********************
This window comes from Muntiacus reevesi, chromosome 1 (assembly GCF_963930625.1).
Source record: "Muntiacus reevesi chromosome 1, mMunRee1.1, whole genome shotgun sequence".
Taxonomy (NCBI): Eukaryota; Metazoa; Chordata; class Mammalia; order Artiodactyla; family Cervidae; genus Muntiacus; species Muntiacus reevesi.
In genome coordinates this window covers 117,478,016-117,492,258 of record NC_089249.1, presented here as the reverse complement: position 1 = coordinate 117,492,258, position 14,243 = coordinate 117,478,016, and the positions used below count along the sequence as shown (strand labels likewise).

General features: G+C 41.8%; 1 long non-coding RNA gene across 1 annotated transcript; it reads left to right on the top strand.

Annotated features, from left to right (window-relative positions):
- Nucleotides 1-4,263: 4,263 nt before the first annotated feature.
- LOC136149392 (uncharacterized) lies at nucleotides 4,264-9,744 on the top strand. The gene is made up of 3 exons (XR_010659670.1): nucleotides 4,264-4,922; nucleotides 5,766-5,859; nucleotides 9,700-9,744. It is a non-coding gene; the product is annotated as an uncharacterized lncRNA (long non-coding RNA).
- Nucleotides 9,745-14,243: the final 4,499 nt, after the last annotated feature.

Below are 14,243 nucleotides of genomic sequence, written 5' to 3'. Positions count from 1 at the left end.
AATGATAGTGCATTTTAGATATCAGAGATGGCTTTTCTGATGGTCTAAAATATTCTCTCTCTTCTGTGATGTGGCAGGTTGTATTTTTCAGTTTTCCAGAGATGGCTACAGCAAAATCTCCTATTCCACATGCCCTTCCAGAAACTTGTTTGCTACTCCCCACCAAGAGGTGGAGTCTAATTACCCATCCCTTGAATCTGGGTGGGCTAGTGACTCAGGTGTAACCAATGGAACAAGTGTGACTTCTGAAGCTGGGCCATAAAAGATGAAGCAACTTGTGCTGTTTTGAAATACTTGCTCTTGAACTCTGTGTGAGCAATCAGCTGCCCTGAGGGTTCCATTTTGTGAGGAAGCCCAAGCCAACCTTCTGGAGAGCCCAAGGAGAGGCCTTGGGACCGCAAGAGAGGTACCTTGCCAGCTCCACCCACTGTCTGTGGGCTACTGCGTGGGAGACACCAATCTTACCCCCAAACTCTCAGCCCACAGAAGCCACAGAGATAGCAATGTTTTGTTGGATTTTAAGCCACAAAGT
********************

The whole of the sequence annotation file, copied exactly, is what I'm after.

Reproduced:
This window comes from Muntiacus reevesi, chromosome 1 (assembly GCF_963930625.1).
Source record: "Muntiacus reevesi chromosome 1, mMunRee1.1, whole genome shotgun sequence".
Taxonomy (NCBI): Eukaryota; Metazoa; Chordata; class Mammalia; order Artiodactyla; family Cervidae; genus Muntiacus; species Muntiacus reevesi.
In genome coordinates this window covers 117,478,016-117,492,258 of record NC_089249.1, presented here as the reverse complement: position 1 = coordinate 117,492,258, position 14,243 = coordinate 117,478,016, and the positions used below count along the sequence as shown (strand labels likewise).

General features: G+C 41.8%; 1 long non-coding RNA gene across 1 annotated transcript; it reads left to right on the top strand.

Annotated features, from left to right (window-relative positions):
- Nucleotides 1-4,263: 4,263 nt before the first annotated feature.
- LOC136149392 (uncharacterized) lies at nucleotides 4,264-9,744 on the top strand. The gene is made up of 3 exons (XR_010659670.1): nucleotides 4,264-4,922; nucleotides 5,766-5,859; nucleotides 9,700-9,744. It is a non-coding gene; the product is annotated as an uncharacterized lncRNA (long non-coding RNA).
- Nucleotides 9,745-14,243: the final 4,499 nt, after the last annotated feature.

Below are 14,243 nucleotides of genomic sequence, written 5' to 3'. Positions count from 1 at the left end.
AATGATAGTGCATTTTAGATATCAGAGATGGCTTTTCTGATGGTCTAAAATATTCTCTCTCTTCTGTGATGTGGCAGGTTGTATTTTTCAGTTTTCCAGAGATGGCTACAGCAAAATCTCCTATTCCACATGCCCTTCCAGAAACTTGTTTGCTACTCCCCACCAAGAGGTGGAGTCTAATTACCCATCCCTTGAATCTGGGTGGGCTAGTGACTCAGGTGTAACCAATGGAACAAGTGTGACTTCTGAAGCTGGGCCATAAAAGATGAAGCAACTTGTGCTGTTTTGAAATACTTGCTCTTGAACTCTGTGTGAGCAATCAGCTGCCCTGAGGGTTCCATTTTGTGAGGAAGCCCAAGCCAACCTTCTGGAGAGCCCAAGGAGAGGCCTTGGGACCGCAAGAGAGGTACCTTGCCAGCTCCACCCACTGTCTGTGGGCTACTGCGTGGGAGACACCAATCTTACCCCCAAACTCTCAGCCCACAGAAGCCACAGAGATAGCAATGTTTTGTTGGATTTTAAGCCACAAAGT